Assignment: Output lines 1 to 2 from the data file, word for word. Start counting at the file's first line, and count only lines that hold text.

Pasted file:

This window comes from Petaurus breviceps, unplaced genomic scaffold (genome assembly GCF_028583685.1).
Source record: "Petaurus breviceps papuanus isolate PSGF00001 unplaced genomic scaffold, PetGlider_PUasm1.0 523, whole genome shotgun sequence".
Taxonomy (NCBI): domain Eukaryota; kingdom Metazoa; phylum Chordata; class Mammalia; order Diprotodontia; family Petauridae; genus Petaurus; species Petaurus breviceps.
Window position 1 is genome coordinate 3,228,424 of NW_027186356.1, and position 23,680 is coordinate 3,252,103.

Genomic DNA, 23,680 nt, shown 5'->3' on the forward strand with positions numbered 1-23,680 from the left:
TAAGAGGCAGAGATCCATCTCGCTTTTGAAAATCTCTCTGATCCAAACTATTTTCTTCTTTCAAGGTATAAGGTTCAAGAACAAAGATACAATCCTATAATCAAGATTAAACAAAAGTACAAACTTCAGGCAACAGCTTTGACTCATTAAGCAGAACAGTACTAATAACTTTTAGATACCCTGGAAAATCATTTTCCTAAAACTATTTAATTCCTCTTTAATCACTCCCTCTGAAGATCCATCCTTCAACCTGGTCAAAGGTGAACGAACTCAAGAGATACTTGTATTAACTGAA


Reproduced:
This window comes from Petaurus breviceps, unplaced genomic scaffold (genome assembly GCF_028583685.1).
Source record: "Petaurus breviceps papuanus isolate PSGF00001 unplaced genomic scaffold, PetGlider_PUasm1.0 523, whole genome shotgun sequence".